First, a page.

Large tribute to miniature models

The legacy of Polish Jewish artisans is commemorated in an exhibition dedicated to ancient wooden synagogues at ORT College in Jerusalem.

miniature 521 (photo credit: Batsheva Pomerantz)
miniature 521
(photo credit: Batsheva Pomerantz)
Thanks to the determination of a skilled kibbutznik, the legacy of the hundreds of wooden synagogues of small Polish and Lithuanian towns, most of them destroyed by the Nazis during the Holocaust, is kept alive in a permanent display at the Joseph Harmatz ORT School of Engineering in Givat Ram (known as ORT College) in Jerusalem.
The late Moshe Verbin was born in 1920 in Sokolka (near Bialystok). Immigrating to Israel in 1935, he was among the founders of Kibbutz Yakum in the Sharon. His relatives had advised him to immigrate, and he believed that his parents and two young brothers would follow him. To Verbin’s deep grief, that did not happen. His family was caught in Sokolka and deported in January 1943 to Auschwitz, where they were murdered on the spot. From his entire family in Poland and France, no one survived.
The young Verbin had seen some of the structures of the synagogues in Polish towns. His interest in them was sparked when he received the book Wooden Synagogues of Poland, published in 1959 in Warsaw by architects Maria and Kazimierz Piechotka. Originally written in Polish and later translated into English, the book includes photographs and drawings of the synagogues. \\ In the book, Verbin discovered an almost unknown treasure of Jewish art and culture.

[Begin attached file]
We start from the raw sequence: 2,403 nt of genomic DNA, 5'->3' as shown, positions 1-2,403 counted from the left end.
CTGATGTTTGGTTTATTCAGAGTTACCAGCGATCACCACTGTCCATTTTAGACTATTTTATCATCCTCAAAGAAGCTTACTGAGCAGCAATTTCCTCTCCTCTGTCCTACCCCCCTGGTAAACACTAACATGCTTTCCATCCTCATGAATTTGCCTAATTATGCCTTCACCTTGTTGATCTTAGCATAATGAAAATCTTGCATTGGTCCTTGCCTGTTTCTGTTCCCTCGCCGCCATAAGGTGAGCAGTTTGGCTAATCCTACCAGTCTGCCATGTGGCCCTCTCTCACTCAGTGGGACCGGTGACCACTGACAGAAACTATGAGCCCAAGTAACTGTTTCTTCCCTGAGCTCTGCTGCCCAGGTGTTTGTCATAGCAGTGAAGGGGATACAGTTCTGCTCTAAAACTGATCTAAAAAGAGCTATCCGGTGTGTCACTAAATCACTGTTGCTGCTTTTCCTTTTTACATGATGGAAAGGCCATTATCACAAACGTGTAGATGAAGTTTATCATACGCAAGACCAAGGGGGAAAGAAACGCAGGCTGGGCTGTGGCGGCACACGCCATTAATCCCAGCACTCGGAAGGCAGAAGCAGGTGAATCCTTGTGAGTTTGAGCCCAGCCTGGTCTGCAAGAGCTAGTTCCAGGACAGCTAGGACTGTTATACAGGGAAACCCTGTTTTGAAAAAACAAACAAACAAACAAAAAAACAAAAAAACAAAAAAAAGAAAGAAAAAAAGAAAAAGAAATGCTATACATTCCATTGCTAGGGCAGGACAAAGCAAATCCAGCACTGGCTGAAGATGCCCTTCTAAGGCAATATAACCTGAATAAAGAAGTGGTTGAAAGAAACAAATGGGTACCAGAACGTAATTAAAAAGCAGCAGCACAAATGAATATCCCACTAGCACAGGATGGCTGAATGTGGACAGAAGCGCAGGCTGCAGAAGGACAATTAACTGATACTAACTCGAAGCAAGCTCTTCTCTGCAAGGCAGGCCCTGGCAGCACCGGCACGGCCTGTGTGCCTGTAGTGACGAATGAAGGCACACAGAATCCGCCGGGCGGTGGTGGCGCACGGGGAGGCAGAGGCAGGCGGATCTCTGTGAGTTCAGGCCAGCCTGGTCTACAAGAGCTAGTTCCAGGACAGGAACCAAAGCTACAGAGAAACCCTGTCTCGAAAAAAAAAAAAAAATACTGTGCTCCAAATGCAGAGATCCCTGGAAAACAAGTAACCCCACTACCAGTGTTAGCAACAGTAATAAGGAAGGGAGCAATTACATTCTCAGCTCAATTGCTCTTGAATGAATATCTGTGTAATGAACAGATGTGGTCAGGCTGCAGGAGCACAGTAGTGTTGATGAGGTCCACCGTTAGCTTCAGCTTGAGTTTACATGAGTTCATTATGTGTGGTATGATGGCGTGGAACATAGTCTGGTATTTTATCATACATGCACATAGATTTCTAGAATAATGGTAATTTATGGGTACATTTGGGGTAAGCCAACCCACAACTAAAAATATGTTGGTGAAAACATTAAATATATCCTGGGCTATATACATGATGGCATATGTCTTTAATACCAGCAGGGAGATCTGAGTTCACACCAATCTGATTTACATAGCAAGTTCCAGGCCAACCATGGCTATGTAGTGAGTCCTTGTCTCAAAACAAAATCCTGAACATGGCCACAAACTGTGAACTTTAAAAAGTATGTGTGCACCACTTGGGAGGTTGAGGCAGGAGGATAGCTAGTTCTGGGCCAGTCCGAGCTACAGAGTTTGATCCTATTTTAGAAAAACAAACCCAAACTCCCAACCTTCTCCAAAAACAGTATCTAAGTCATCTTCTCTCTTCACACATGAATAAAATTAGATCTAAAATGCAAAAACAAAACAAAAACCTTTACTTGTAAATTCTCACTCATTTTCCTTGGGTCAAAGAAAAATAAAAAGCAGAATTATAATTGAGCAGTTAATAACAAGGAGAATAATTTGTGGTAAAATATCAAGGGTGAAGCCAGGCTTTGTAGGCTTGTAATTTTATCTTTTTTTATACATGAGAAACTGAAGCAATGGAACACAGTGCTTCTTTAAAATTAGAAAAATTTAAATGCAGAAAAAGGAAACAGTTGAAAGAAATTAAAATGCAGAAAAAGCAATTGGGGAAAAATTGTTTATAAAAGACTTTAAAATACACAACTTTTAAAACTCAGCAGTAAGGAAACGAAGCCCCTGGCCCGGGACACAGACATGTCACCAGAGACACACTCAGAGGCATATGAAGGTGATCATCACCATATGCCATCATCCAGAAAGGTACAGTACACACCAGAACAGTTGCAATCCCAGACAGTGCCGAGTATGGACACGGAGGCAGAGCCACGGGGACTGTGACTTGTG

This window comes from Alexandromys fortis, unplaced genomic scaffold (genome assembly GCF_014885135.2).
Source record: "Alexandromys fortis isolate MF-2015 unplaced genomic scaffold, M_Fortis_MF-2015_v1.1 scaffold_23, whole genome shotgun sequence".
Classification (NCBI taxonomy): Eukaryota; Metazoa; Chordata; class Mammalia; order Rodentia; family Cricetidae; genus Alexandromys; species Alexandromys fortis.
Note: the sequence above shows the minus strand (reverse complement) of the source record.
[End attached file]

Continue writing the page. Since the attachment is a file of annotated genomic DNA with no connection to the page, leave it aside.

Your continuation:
He decided to construct models of the impressive buildings based on the illustrations.
“His aim was to revive the synagogues in the memory of those Jews, and even non-Jews, who arrived from ancient Poland and to present them to those who did not know them at all,” wrote the Piechotkas in a catalogue on the exhibition published in 1990.
Since the Polish Jews used wood as their construction material due to its availability, Verbin chose to use straw, which was found near his house. He spent more than 20 years reconstructing these synagogues to bring their story to the public. Verbin’s exhibition was held 18 times in various museums, galleries and institutions in Israel and generated much interest.
Its permanent home since 2003 is at the entrance to ORT College near its central atrium.
“Hundreds of our students walk by this exhibition every day,” says Rivka Givony, executive staff member. “Before the students go on the trip to Poland, they receive detailed explanations about the synagogues, with an emphasis on the historical and artistic value of the synagogues, as they represent small Polish towns.”
The display includes a map of Poland and photos of shtetl craftsmen before the Holocaust.
The exhibition of 24 miniature synagogues is encased in two long display windows. Behind each model is a mirror to provide a view of the synagogue from the back. Under each model is a panel with information, sketches and photos of the town, the edifice’s interior, sometimes focusing on the Torah ark, bima or decorative ceilings.